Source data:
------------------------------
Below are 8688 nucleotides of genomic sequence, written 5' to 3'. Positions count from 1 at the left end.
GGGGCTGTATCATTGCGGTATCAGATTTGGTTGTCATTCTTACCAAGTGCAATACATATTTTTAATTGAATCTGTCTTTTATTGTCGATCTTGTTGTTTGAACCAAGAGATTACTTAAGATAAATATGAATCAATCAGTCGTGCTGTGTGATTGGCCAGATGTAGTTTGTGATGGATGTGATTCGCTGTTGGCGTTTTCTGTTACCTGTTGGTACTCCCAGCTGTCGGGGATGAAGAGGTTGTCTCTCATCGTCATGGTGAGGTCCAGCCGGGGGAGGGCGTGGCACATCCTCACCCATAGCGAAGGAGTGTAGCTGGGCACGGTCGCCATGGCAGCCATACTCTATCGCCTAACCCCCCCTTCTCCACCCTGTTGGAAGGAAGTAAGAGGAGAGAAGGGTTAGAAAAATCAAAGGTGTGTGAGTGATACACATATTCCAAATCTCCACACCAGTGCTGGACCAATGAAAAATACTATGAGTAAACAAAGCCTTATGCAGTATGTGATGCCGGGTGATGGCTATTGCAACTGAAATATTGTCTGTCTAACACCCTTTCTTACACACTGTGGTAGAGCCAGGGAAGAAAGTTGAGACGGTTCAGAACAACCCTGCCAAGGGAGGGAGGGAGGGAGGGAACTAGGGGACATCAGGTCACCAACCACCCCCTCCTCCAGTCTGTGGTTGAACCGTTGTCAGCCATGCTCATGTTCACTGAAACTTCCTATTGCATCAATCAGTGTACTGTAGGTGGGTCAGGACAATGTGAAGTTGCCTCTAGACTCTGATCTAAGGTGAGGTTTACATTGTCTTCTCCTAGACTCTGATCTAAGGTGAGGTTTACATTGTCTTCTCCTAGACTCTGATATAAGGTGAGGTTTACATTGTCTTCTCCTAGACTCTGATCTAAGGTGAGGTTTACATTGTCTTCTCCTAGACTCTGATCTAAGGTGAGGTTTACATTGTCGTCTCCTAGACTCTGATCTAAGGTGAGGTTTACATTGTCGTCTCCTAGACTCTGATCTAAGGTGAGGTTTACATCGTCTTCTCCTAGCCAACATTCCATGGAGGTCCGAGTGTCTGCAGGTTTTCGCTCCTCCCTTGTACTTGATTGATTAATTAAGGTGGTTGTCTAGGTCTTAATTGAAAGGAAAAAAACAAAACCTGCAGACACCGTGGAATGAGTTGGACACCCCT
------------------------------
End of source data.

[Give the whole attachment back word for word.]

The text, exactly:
Below are 8688 nucleotides of genomic sequence, written 5' to 3'. Positions count from 1 at the left end.
GGGGCTGTATCATTGCGGTATCAGATTTGGTTGTCATTCTTACCAAGTGCAATACATATTTTTAATTGAATCTGTCTTTTATTGTCGATCTTGTTGTTTGAACCAAGAGATTACTTAAGATAAATATGAATCAATCAGTCGTGCTGTGTGATTGGCCAGATGTAGTTTGTGATGGATGTGATTCGCTGTTGGCGTTTTCTGTTACCTGTTGGTACTCCCAGCTGTCGGGGATGAAGAGGTTGTCTCTCATCGTCATGGTGAGGTCCAGCCGGGGGAGGGCGTGGCACATCCTCACCCATAGCGAAGGAGTGTAGCTGGGCACGGTCGCCATGGCAGCCATACTCTATCGCCTAACCCCCCCTTCTCCACCCTGTTGGAAGGAAGTAAGAGGAGAGAAGGGTTAGAAAAATCAAAGGTGTGTGAGTGATACACATATTCCAAATCTCCACACCAGTGCTGGACCAATGAAAAATACTATGAGTAAACAAAGCCTTATGCAGTATGTGATGCCGGGTGATGGCTATTGCAACTGAAATATTGTCTGTCTAACACCCTTTCTTACACACTGTGGTAGAGCCAGGGAAGAAAGTTGAGACGGTTCAGAACAACCCTGCCAAGGGAGGGAGGGAGGGAGGGAACTAGGGGACATCAGGTCACCAACCACCCCCTCCTCCAGTCTGTGGTTGAACCGTTGTCAGCCATGCTCATGTTCACTGAAACTTCCTATTGCATCAATCAGTGTACTGTAGGTGGGTCAGGACAATGTGAAGTTGCCTCTAGACTCTGATCTAAGGTGAGGTTTACATTGTCTTCTCCTAGACTCTGATCTAAGGTGAGGTTTACATTGTCTTCTCCTAGACTCTGATATAAGGTGAGGTTTACATTGTCTTCTCCTAGACTCTGATCTAAGGTGAGGTTTACATTGTCTTCTCCTAGACTCTGATCTAAGGTGAGGTTTACATTGTCGTCTCCTAGACTCTGATCTAAGGTGAGGTTTACATTGTCGTCTCCTAGACTCTGATCTAAGGTGAGGTTTACATCGTCTTCTCCTAGCCAACATTCCATGGAGGTCCGAGTGTCTGCAGGTTTTCGCTCCTCCCTTGTACTTGATTGATTAATTAAGGTGGTTGTCTAGGTCTTAATTGAAAGGAAAAAAACAAAACCTGCAGACACCGTGGAATGAGTTGGACACCCCT